"LAVENHAM, (or Lanham), a parish and small town in the hundred of Babergh, county Suffolk, 7 miles N.E. of Sudbury, its post town, 10 N.W. of Hadleigh, and 19 N.W. of Ipswich. It is situated on a branch of the river Brett, and near the Great Eastern railway. It was given by the Conqueror to Robert Malet, and was subsequently held by the De Veres, earls of Oxford, who once resided here. It is a polling and petty session town, and had, until recently, a market. It was formerly of more importance than at present, and was governed by six capital burgesses, styled headboroughs, elected for the last time in 1775. The town still consists of several streets, but the houses have a mean appearance, showing the decline of trade. There is a horse-hair seating manufactory, and some of the inhabitants are employed in wool-combing, and in plaiting straw for bonnets. Courts leet and baron are occasionally held by the lord of the manor. The living is a rectory* in the diocese of Ely, value £658, in the patronage of Caius College, Cambridge. The church, dedicated to SS. Peter and Paul, is a stone and flint structure, with a lofty tower containing eight bells. It was rebuilt in the reign of Henry VI. The roof of the church is richly carved, and contains the arms of the De Veres, and of the family of Spring, wealthy clothiers, at whose expense this edifice was erected. There are curious monuments of alabaster and marble to Allaine Disler, and the Rev. E. Copinger; also three brasses of the Spring family, one bearing date 1486, besides several other monuments of ancient date. The register dates from 1558. The charities produce about £450 per annum. The almshouses, for forty aged persons. were rebuilt in 1836. There is a grammar school for five free scholars; also National schools. There are places of worship for the Independents and Wesleyans. George Richard Pye, Esq., is lord of the manor. Fairs are held on Shrove Tuesday for horses and cattle, and on 3rd and 11th October for butter and cheese.
Description(s) from The National Gazetteer of Great Britain and Ireland (1868)
Transcribed by Colin Hinson © 2003
- Churches in Lavenham:
- Meeting House, Independent
- Meeting House [Congregational Church], High Street, Independent
- St Peter and St Paul, Church Street, Church of England
- Chapel, Market Place, Primitive Methodist
- Chapel [Methodist Church], Bolton Street, Wesleyan Methodist
- S. A. Hall, Lower Road-The Common, Salvation Army
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- A description of Lavenham transcribed from Stephen Whatley's "Gazetteer of England" (1750) by Mel Lockie © 2011.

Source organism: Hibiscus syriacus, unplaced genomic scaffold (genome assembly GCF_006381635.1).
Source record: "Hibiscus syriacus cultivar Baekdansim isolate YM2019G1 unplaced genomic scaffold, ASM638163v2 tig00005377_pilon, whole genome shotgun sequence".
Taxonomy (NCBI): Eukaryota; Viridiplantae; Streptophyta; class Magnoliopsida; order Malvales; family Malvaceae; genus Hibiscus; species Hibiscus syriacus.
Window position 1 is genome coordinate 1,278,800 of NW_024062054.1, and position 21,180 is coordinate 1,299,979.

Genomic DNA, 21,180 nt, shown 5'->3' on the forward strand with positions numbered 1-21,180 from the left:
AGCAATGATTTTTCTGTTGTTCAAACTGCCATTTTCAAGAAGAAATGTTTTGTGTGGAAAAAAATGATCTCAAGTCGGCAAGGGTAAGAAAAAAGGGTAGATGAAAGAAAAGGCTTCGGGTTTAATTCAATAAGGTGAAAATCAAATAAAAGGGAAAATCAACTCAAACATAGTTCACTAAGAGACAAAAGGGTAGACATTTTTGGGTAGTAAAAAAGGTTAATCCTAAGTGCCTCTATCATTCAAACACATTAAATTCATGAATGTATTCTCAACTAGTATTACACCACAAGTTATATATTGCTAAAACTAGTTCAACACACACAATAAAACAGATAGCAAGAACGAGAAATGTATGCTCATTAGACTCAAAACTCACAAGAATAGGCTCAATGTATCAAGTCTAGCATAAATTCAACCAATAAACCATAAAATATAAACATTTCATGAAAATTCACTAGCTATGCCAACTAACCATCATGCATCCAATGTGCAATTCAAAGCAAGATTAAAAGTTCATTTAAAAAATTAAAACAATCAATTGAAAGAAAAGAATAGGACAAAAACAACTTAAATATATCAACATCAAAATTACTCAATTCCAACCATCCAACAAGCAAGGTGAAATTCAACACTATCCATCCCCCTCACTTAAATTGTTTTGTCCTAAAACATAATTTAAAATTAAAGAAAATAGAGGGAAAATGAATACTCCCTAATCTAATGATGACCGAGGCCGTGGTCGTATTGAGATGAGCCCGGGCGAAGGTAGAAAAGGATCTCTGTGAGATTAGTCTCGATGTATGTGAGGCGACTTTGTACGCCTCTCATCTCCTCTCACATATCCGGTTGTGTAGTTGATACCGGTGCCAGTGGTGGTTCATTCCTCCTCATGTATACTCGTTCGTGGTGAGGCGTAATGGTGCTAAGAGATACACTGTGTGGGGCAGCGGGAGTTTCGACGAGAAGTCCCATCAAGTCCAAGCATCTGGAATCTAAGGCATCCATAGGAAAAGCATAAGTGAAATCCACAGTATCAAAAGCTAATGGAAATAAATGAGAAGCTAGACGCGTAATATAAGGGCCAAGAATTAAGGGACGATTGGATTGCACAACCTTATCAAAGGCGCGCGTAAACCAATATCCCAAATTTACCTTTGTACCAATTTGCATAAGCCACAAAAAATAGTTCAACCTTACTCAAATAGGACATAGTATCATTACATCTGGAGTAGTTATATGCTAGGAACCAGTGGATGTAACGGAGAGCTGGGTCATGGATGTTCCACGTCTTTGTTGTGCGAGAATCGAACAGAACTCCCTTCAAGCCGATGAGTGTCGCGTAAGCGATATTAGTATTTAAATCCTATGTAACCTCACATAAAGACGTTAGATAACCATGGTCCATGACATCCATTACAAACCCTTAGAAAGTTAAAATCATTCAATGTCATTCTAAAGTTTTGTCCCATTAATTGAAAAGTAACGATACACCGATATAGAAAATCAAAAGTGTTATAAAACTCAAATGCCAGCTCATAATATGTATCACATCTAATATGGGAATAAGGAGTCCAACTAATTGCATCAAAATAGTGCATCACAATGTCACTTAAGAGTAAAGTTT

" LAVENHAM, (Suffolk) or LANHAM, 52 cm. 61 mm. from London, is a pleasant and pretty large T. on a branch of the r. Bret, from whence it rises gradually to the top of a hill, where are its Ch. and a spacious market-place, encompassed with 9 streets, or divisions, in a very healthy air. It had formerly a very considerable trade in blue cloth, and had 3 guilds, or companies, with each their hall. It has still a considerable mf. of serges, shalloons, says, stuffs, and spinning fine yarn for London; and many hundred loads of wool are delivered in a year from its wool-hall. It is governed by six capital burgesses, who are for life, and chuse the inferior officers. Mr. Tho. Spring, the rich clothier, ancestor of Sir William the present Bt. if he was not born, got his estate here. The Church, and its steeple, which is 137 feet high, are reckon'd the finest in the Co. the two pews in it bel. to the Earls of Oxford and the Springs, whose ancestors rebuilt it in the R. of Henry VI. are hardly to be equalled by any in K. Henry the Seventh's Chapel at Westminster. The arms of both families are engraven on several of the arches, and in the Ch. is the aforefaid Mr. Tho. Spring's statue in brass. Its tenor bell, though not much more than a ton, has as deep a note as a bell of twice that weight. Here is a fr. sc. and a Bridewell, part of which is a workhouse, where the poor children, etc. of the p. are employed in spinning hemp, flax, and yarn; besides which, here are other considerable charities. Both the T. and manor were the ancient inheritance of the Veres Earls of Oxford; but the late Ld. of the manor was Sir Simonds D'Eves. The tenants of the manor, and the other inh. were always exempted from serving at any court held for its H. They have that tenure of land here which is called Borough English. Its Mt. is on Tu. and on Th. for wool. Its Fair, which is on Sept. 29, is in special repute for good butter and cheese. King Edw. I. granted it a Fair at Whitsontide, which has long been disused. "
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